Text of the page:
Goal-setting and planning allow individuals and companies to make things happen, stay ahead of the game, and exceed past achievements. You’ve given up your dreary job, embarked optimistically on your Plan B, but even that doesn’t work out. What do you do?
Vicente U. Kilayko, managing director of career-development firm Lee Hecht Harrison-Drake Beam Morin Philippines, cautions against giving up and lays out a strategy for bouncing back, for the second time.
Q: I was working in the outsourcing industry a few years ago, until I decided to quit my job and open a computer accessories store. Things were going well during the first few months, but keeping customers interested in my products became a challenge. Last year, I was forced to close shop because of bankruptcy. Where do I go from here?
A: There are three options available for people in transition or those whose businesses failed: find a job, retire, or start a new venture.
But before making any move, the first thing you must do is to assess yourself. What are your competencies and career assets? What is the status of your finances and relationships? Many people think that starting a business is the best option. But before taking the plunge, ask yourself if entrepreneurship is really for you. Based on statistics, more than half of new businesses disappear in the first five years because of poor financial handling, lack of management competence, and the influence of economic conditions such as inflation.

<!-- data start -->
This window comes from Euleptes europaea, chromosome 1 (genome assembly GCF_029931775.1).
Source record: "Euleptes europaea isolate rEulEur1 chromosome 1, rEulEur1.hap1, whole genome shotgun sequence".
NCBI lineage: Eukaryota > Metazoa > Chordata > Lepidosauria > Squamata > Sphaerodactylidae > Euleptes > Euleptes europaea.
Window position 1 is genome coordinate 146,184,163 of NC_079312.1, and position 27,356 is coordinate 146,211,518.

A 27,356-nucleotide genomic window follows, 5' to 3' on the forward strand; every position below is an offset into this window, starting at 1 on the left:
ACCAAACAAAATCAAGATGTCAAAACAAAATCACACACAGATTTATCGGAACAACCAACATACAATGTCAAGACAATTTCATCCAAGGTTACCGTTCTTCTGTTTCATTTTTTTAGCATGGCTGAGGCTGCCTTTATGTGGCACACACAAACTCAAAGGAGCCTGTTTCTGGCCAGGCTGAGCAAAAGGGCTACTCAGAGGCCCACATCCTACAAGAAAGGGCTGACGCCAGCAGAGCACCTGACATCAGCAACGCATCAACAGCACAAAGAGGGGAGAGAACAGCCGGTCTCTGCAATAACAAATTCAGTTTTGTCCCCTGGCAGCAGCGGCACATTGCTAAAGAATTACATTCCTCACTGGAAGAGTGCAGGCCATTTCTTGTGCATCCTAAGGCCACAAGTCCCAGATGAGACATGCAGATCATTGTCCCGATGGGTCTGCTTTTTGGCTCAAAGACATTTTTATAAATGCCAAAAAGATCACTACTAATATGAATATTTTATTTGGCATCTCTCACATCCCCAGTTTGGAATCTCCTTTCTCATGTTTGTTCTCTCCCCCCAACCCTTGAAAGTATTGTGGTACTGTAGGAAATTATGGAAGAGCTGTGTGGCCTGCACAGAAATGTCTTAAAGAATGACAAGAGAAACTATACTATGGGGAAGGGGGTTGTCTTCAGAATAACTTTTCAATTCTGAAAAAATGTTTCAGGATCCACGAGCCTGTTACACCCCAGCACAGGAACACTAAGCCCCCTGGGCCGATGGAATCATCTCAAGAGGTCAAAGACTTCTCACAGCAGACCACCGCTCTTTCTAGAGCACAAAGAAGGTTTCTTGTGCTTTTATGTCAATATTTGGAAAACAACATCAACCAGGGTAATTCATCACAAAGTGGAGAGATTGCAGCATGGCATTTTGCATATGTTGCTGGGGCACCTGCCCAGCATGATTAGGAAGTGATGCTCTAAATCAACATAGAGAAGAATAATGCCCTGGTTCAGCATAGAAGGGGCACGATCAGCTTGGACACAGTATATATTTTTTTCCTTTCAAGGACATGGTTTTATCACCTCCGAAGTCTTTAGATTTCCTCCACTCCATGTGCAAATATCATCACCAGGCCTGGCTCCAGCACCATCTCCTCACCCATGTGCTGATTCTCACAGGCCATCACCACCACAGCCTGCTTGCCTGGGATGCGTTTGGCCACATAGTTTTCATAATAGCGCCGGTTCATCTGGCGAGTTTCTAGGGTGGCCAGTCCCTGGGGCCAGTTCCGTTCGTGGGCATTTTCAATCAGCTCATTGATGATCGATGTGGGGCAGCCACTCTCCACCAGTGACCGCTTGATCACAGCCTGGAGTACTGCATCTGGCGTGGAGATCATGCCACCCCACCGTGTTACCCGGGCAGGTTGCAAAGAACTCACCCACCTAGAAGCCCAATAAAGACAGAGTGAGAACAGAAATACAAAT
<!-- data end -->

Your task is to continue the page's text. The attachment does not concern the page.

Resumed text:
If you choose entrepreneurship, your goals should be clear and built on solid ground, because going into business is not that simple. It is a focused decision that requires careful thought from a behavioral and financial standpoint. If, for example, you are earning P35,000 a month, you have to think of a business that will give you at least the same amount of profit within the same period. Do you have the guts to take that risk?